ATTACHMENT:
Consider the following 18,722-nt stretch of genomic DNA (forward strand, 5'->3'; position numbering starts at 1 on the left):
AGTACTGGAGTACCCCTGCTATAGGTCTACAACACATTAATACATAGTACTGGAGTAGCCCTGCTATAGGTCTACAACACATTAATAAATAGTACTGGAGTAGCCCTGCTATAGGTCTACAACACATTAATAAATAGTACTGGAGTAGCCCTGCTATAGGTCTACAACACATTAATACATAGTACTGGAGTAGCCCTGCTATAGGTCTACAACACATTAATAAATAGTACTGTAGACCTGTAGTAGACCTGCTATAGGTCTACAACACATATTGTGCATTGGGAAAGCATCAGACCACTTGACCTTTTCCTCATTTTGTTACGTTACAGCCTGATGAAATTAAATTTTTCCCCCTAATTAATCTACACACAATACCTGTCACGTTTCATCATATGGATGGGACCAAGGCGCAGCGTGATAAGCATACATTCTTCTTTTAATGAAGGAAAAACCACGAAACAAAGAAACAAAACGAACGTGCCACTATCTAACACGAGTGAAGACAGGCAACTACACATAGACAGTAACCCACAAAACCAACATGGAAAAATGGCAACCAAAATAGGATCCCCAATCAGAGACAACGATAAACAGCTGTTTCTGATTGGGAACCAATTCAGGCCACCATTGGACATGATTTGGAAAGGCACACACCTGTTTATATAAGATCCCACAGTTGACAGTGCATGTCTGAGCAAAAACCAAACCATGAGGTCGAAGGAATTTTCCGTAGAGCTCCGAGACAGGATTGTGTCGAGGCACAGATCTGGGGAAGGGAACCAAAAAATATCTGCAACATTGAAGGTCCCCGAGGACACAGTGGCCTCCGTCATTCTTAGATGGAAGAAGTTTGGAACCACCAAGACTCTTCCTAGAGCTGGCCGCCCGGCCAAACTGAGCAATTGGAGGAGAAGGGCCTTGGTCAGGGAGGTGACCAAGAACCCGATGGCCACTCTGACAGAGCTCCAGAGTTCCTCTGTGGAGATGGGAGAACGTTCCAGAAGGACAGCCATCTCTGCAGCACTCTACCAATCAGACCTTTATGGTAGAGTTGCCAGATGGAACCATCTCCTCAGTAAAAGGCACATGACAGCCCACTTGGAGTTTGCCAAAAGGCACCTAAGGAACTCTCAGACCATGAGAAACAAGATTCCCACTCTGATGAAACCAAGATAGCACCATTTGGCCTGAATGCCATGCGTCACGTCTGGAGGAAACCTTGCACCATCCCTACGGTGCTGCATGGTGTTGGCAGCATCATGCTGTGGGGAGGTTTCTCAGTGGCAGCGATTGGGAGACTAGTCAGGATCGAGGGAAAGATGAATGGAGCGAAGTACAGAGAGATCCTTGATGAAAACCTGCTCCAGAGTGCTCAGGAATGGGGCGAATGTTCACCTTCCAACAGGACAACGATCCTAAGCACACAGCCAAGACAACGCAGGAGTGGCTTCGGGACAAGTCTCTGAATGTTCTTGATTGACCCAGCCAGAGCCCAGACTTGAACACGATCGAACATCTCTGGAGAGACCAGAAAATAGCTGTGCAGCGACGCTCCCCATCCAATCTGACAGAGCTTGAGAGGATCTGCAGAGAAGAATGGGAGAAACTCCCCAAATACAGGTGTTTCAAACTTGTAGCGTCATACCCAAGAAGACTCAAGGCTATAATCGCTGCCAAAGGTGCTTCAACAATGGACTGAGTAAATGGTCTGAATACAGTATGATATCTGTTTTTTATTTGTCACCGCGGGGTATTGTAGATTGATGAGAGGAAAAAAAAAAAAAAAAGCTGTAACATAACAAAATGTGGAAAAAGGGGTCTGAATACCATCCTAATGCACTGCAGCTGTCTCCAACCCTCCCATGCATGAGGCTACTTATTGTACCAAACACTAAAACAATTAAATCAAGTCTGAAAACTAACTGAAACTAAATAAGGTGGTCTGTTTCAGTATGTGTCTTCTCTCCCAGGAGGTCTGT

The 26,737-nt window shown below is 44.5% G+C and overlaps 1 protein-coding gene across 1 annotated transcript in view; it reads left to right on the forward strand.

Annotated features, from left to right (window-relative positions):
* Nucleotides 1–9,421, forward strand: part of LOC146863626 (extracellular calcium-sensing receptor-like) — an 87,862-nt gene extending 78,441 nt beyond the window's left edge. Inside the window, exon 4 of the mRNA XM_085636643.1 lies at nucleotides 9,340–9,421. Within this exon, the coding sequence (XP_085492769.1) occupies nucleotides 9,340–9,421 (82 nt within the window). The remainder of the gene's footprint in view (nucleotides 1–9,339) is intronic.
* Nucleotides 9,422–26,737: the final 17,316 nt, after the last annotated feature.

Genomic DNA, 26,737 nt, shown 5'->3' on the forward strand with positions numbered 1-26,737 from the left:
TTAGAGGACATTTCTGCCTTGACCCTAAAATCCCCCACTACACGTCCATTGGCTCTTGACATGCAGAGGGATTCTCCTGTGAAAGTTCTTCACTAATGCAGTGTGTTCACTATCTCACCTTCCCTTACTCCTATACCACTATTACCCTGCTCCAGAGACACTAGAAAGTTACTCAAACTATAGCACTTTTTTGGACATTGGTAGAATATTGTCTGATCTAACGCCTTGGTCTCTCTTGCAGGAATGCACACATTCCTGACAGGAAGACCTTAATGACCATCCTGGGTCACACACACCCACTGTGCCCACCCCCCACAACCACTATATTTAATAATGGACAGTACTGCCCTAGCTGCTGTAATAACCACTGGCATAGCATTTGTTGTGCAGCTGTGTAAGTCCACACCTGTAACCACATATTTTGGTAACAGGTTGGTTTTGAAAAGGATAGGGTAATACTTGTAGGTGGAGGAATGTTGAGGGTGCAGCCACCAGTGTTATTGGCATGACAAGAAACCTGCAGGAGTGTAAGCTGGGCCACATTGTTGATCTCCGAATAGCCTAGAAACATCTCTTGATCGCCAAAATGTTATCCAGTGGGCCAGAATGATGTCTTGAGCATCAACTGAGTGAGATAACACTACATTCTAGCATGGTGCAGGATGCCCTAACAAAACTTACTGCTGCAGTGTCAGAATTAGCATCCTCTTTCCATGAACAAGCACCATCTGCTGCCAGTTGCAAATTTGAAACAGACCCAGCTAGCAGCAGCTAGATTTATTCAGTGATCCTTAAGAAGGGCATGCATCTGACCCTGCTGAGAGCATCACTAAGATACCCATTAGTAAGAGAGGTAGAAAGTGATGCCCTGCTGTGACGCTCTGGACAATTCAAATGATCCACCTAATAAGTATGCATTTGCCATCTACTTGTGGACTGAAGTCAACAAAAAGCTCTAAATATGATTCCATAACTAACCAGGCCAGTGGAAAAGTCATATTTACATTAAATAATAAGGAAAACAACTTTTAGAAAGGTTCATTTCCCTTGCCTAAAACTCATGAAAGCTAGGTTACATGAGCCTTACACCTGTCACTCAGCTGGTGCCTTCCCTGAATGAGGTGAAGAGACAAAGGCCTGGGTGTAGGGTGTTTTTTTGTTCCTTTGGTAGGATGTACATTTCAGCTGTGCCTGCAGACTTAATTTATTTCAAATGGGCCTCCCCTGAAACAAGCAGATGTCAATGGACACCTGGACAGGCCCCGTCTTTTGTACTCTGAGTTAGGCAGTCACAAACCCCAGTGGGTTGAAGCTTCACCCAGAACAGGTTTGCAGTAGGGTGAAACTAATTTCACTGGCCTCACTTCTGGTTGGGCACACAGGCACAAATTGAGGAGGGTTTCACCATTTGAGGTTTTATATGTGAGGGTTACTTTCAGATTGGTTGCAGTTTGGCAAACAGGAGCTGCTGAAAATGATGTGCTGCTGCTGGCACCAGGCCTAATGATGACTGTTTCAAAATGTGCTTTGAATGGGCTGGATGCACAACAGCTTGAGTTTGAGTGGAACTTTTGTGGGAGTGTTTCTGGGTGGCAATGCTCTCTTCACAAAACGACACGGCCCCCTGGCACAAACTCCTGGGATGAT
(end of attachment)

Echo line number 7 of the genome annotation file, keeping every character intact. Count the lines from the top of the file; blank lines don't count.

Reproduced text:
Genomic DNA, 26,737 nt, shown 5'->3' on the forward strand with positions numbered 1-26,737 from the left: